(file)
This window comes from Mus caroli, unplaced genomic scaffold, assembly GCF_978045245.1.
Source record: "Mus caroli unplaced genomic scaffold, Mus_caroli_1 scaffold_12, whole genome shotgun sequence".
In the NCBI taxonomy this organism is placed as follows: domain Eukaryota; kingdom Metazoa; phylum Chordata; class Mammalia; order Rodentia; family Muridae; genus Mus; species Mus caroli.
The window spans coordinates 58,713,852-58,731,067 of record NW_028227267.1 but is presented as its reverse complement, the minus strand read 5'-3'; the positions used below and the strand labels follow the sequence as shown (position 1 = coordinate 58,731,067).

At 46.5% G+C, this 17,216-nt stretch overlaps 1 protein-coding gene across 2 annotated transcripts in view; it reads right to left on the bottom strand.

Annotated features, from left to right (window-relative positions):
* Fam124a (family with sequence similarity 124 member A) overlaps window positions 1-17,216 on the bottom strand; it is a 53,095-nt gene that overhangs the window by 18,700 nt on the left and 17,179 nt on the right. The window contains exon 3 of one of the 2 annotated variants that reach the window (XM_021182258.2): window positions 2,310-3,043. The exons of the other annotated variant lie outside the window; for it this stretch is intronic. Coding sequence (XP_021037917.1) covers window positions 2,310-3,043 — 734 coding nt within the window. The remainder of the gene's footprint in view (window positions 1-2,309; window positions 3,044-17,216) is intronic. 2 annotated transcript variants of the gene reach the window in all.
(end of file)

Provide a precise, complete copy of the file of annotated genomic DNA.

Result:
This window comes from Mus caroli, unplaced genomic scaffold, assembly GCF_978045245.1.
Source record: "Mus caroli unplaced genomic scaffold, Mus_caroli_1 scaffold_12, whole genome shotgun sequence".
In the NCBI taxonomy this organism is placed as follows: domain Eukaryota; kingdom Metazoa; phylum Chordata; class Mammalia; order Rodentia; family Muridae; genus Mus; species Mus caroli.
The window spans coordinates 58,713,852-58,731,067 of record NW_028227267.1 but is presented as its reverse complement, the minus strand read 5'-3'; the positions used below and the strand labels follow the sequence as shown (position 1 = coordinate 58,731,067).

At 46.5% G+C, this 17,216-nt stretch overlaps 1 protein-coding gene across 2 annotated transcripts in view; it reads right to left on the bottom strand.

Annotated features, from left to right (window-relative positions):
* Fam124a (family with sequence similarity 124 member A) overlaps window positions 1-17,216 on the bottom strand; it is a 53,095-nt gene that overhangs the window by 18,700 nt on the left and 17,179 nt on the right. The window contains exon 3 of one of the 2 annotated variants that reach the window (XM_021182258.2): window positions 2,310-3,043. The exons of the other annotated variant lie outside the window; for it this stretch is intronic. Coding sequence (XP_021037917.1) covers window positions 2,310-3,043 — 734 coding nt within the window. The remainder of the gene's footprint in view (window positions 1-2,309; window positions 3,044-17,216) is intronic. 2 annotated transcript variants of the gene reach the window in all.